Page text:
We got up at 430am to eat, pack up, and head back to the truck. About half way back we ran into a guy and his wife heading out to hunt for a week. They saw so many people the 3 rd week , they were just to g the first week this year. The. About a mile after that we ran into 3 more guys heading out, and shortly after that another guy!
Hopefully they all used their vacation time up for this early trip. Maybe there won’t be many around when the hunting gets good!
This weekend Tim and I were supposed to be meeting up with a friend of mine Troy, to hunt for a couple days. Tim had to cancel last minute so I headed out in the long drive to meet up with Troy, he lives a lot closer to where we are hunting.
The weather forecast had changed pretty drastically in the few days leading up to this trip. Originally it was supposed to be cooling down quite a bit, and possibly rain a couple days into the trip. That would have been great early season elk hunting in this area. It changed to increasing heat, HOT, HOT, HOT!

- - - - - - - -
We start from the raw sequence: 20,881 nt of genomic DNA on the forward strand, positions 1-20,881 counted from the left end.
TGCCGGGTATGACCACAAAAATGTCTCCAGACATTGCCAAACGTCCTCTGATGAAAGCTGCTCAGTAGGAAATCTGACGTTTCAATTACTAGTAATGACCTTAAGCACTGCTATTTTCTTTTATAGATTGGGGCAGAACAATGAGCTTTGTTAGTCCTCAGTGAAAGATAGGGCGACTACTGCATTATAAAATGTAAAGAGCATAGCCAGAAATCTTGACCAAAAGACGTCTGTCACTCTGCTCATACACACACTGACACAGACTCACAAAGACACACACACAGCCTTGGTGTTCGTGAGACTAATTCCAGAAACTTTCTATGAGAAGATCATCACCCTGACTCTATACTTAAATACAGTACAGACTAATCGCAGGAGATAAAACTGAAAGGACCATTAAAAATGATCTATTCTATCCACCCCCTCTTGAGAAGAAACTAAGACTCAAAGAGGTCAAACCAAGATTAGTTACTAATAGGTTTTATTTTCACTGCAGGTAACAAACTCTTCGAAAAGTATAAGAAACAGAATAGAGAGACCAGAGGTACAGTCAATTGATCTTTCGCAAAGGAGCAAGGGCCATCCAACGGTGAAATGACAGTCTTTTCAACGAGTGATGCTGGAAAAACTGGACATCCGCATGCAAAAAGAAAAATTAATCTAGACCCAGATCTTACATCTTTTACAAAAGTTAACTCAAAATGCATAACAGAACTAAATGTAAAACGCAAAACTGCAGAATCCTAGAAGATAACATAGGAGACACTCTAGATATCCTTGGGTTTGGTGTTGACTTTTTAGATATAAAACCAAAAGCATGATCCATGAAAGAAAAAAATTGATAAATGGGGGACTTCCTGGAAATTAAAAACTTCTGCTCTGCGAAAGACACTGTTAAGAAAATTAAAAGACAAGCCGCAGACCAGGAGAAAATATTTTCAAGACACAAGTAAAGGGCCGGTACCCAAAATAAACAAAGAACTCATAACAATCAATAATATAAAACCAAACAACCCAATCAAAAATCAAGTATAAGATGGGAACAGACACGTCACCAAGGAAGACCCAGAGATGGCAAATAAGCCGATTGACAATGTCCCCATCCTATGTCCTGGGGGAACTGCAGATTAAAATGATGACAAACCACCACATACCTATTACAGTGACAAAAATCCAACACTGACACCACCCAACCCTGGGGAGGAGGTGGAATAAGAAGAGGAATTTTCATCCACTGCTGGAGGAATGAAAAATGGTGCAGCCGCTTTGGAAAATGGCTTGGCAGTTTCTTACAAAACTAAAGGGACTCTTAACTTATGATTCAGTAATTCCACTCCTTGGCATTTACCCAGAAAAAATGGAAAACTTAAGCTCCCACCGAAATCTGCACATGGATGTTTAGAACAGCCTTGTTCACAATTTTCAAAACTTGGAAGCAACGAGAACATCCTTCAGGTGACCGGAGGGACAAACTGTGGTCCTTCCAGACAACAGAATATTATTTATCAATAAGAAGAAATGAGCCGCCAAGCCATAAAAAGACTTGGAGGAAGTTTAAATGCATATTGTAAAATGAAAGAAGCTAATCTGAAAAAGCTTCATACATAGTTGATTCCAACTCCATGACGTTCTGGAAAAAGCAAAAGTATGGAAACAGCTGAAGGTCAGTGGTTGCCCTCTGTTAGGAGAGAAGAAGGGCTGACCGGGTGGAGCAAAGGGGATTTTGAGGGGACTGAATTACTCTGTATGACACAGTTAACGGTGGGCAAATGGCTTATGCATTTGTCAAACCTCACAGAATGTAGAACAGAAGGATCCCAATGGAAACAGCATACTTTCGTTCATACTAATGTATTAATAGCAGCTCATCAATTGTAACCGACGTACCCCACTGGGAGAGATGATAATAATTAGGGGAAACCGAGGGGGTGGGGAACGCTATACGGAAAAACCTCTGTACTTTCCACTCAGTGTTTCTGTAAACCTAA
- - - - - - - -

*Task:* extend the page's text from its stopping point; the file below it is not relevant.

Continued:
In this area the elk hunting is pretty tuff when it’s abnormally hot. They seem to not even want to come in silent to calls, unless you happen to set up or call really close to a bull(under 100yards). These encounters happen really fast, and it can be tuff to capitalize on them.